Knole House gets £20m National Trust revamp
The future of hundreds of historical objects has been secured as part of a £20m restoration by the National Trust.
Knole House in Sevenoaks, Kent, was taken over by the charity in 1946 and has battled costly decay problems.
Extensive repairs, part-funded by the National Lottery, have now been carried out in what the Trust described as its largest conservation project to date.
Specialists will also work on precious paintings and furniture in front of visitors in a newly created studio.
The 15th Century house was formerly an Archbishop's palace and for 400 years was the home of the Sackville family. It also inspired Virginia Woolf's novel Orlando.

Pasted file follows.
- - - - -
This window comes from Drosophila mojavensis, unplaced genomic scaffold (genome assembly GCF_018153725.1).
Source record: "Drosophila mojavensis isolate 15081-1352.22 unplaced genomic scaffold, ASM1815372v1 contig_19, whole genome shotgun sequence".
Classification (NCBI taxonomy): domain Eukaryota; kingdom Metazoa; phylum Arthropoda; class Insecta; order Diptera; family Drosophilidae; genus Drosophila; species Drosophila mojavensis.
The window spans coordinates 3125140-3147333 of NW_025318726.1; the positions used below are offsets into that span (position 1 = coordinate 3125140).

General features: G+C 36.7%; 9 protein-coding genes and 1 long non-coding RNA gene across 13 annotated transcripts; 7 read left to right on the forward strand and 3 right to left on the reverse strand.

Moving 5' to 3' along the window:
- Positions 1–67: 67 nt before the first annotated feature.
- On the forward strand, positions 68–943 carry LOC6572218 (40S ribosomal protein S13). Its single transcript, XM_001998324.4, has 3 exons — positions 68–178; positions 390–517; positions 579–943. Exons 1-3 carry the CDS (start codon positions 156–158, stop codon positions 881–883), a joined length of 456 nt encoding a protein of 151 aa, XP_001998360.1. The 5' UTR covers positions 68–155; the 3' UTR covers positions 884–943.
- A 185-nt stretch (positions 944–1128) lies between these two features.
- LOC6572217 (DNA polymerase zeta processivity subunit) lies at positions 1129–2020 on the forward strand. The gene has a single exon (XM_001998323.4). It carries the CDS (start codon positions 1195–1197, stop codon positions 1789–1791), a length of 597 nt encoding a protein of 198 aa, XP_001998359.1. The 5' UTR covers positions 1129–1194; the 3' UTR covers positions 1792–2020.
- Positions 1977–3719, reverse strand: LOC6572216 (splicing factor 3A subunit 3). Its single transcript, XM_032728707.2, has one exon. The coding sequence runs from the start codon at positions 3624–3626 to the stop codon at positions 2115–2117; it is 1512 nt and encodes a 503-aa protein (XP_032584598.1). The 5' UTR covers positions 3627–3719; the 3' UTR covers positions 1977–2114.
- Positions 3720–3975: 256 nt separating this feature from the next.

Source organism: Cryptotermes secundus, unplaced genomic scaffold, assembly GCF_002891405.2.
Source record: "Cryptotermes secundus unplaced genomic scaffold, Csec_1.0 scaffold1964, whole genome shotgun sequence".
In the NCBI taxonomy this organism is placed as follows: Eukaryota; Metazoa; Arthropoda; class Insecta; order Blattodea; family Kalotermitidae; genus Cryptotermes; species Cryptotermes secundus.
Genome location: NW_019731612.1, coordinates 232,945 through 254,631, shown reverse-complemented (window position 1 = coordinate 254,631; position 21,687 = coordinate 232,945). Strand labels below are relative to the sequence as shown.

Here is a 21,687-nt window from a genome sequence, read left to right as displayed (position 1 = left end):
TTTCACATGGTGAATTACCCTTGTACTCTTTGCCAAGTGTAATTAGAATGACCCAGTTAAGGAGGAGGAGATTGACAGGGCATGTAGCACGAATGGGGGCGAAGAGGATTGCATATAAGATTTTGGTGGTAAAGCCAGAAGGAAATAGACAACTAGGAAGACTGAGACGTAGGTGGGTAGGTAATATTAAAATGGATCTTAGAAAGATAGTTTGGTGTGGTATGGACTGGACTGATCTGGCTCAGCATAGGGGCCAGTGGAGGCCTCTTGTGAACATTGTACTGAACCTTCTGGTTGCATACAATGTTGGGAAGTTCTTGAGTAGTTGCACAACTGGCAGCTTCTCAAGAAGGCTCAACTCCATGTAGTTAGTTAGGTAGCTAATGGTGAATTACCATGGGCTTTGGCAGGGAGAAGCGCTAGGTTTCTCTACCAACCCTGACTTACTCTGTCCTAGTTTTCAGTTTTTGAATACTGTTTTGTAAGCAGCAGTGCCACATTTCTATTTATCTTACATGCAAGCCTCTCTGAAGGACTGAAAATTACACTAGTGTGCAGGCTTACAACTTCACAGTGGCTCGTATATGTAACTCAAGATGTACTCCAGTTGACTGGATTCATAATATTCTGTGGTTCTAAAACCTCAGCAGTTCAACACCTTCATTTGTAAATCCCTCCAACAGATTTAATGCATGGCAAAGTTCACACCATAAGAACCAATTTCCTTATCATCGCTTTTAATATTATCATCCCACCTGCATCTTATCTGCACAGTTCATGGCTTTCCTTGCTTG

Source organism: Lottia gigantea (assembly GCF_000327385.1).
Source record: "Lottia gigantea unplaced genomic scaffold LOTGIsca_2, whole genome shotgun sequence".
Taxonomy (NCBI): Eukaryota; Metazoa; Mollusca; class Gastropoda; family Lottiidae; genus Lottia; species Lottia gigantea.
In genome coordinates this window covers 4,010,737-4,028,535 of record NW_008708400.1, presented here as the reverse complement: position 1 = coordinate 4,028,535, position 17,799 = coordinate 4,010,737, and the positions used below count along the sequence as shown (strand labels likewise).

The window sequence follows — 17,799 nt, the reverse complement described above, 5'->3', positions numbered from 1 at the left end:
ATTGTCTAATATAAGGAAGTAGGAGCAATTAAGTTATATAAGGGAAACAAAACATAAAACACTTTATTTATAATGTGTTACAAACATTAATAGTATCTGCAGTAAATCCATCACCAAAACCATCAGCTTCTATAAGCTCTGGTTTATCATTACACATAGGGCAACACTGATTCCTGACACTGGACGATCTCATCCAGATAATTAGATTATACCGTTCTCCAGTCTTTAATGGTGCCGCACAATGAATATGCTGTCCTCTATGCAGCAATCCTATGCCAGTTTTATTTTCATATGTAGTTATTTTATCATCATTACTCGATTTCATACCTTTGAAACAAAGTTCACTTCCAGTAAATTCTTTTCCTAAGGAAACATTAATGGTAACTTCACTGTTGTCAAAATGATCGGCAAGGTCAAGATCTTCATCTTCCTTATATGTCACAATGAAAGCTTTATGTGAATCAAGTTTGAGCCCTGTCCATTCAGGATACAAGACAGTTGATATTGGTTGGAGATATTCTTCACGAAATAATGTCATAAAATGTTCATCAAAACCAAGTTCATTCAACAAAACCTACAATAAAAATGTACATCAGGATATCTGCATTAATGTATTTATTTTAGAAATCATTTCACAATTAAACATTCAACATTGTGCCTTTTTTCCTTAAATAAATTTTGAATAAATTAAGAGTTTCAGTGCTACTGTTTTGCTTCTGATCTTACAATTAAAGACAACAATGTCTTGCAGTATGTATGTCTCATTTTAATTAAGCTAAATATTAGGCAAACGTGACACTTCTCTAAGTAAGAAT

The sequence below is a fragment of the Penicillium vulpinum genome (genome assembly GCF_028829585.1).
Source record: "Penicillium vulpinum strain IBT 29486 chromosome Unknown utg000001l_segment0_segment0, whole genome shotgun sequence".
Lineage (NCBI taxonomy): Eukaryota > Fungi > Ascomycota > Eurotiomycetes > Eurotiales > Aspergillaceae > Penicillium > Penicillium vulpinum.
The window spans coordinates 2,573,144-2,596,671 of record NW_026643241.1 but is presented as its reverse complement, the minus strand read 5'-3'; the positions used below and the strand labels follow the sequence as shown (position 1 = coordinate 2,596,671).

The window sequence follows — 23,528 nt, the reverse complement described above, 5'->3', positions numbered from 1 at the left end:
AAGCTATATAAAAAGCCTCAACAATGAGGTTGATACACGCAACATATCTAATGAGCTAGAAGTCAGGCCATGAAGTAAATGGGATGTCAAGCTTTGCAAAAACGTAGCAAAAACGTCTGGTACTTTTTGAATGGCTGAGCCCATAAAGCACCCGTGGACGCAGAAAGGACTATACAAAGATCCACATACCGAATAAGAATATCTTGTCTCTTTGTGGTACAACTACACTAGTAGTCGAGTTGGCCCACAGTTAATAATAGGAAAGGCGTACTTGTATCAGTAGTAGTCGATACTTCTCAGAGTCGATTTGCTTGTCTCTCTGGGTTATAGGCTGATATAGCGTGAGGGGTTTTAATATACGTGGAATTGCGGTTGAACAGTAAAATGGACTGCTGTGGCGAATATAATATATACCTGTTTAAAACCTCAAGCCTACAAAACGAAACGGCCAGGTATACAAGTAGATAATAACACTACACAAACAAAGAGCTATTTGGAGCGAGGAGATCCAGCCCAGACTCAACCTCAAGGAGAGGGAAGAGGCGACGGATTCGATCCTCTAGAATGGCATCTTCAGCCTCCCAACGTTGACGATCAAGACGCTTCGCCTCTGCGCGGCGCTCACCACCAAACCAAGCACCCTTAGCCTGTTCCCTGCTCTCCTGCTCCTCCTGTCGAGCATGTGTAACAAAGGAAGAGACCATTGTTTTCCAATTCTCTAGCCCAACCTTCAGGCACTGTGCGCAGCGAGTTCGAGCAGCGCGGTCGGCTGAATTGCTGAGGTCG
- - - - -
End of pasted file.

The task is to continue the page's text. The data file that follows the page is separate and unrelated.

Some of the items undergoing treatment include the 17th Century Knole sofa, which inspired copies around the world.
The Royal 'Stool of Easement', an early toilet thought to have been used by Charles II, is also among the collection.
The King's Bedroom, with its suite of silver furniture and bed designed for a visit from James II, now features bespoke lighting and controlled heating systems to protect the collections.
Dame Helen Ghosh, the trust's director general, said: "Knole is one of the Trust's most important houses and this is an exciting moment where we can begin to open new spaces within this vast property to tell the story of its occupants and outstanding collections.
"The new conservation studio is a first-class space for our expert conservators to work on collections from Knole and across the trust, and share their expertise with our visitors."
The project was part-funded by a £7.75m lottery grant.